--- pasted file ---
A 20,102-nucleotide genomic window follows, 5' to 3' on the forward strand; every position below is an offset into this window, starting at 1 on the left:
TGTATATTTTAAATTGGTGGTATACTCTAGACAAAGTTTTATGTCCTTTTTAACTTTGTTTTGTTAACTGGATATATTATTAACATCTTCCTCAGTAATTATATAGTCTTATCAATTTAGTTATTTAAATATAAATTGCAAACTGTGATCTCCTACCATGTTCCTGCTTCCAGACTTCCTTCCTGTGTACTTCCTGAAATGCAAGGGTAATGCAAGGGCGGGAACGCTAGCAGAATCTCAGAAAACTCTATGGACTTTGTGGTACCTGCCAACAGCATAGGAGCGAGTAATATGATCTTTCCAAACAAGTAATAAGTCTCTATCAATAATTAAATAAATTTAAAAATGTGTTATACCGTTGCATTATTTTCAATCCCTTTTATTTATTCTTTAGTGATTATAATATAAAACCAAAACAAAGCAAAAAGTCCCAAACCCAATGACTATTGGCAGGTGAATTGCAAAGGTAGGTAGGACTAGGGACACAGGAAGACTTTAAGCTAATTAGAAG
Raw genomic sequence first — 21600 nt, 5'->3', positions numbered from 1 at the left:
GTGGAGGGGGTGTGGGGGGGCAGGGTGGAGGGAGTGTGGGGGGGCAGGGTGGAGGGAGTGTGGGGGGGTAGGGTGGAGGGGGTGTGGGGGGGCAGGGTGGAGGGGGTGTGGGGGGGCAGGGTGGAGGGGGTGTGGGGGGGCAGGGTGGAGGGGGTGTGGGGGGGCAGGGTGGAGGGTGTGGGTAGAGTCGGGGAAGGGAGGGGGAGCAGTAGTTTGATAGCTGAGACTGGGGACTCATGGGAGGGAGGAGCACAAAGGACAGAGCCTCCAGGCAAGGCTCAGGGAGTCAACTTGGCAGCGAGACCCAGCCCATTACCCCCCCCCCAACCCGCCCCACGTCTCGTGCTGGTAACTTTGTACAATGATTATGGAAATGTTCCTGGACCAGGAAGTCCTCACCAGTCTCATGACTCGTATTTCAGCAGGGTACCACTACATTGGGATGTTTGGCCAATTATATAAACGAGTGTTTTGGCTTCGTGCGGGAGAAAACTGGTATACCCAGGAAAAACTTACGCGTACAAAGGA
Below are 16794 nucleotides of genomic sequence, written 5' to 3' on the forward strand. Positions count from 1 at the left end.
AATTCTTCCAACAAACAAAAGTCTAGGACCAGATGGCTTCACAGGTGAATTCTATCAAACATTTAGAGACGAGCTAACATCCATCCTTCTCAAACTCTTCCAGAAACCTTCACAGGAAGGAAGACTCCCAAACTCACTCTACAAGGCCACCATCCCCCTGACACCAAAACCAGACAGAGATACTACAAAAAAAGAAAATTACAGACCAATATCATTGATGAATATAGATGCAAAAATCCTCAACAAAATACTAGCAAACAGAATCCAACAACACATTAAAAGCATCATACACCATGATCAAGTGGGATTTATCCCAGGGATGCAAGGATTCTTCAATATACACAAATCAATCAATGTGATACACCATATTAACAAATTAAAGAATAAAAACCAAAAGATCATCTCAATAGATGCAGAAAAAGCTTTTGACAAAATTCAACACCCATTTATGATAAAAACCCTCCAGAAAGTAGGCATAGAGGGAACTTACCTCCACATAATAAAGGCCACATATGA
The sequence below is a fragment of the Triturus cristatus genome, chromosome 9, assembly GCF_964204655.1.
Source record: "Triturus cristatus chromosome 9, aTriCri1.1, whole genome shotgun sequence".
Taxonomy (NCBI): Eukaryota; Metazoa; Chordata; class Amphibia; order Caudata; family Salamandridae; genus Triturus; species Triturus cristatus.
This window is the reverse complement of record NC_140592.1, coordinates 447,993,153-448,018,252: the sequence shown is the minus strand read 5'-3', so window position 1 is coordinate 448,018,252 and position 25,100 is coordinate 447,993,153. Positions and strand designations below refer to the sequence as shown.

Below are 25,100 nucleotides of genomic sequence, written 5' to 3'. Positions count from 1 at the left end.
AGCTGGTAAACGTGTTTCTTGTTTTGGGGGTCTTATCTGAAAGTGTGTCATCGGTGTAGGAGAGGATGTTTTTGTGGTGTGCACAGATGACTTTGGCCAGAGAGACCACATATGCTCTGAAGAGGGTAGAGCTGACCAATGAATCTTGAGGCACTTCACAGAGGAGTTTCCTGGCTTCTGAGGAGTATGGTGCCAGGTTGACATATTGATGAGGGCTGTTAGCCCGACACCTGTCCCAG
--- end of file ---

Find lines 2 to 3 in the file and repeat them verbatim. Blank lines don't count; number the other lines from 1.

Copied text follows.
TGTATATTTTAAATTGGTGGTATACTCTAGACAAAGTTTTATGTCCTTTTTAACTTTGTTTTGTTAACTGGATATATTATTAACATCTTCCTCAGTAATTATATAGTCTTATCAATTTAGTTATTTAAATATAAATTGCAAACTGTGATCTCCTACCATGTTCCTGCTTCCAGACTTCCTTCCTGTGTACTTCCTGAAATGCAAGGGTAATGCAAGGGCGGGAACGCTAGCAGAATCTCAGAAAACTCTATGGACTTTGTGGTACCTGCCAACAGCATAGGAGCGAGTAATATGATCTTTCCAAACAAGTAATAAGTCTCTATCAATAATTAAATAAATTTAAAAATGTGTTATACCGTTGCATTATTTTCAATCCCTTTTATTTATTCTTTAGTGATTATAATATAAAACCAAAACAAAGCAAAAAGTCCCAAACCCAATGACTATTGGCAGGTGAATTGCAAAGGTAGGTAGGACTAGGGACACAGGAAGACTTTAAGCTAATTAGAAG
Raw genomic sequence first — 21600 nt, 5'->3', positions numbered from 1 at the left: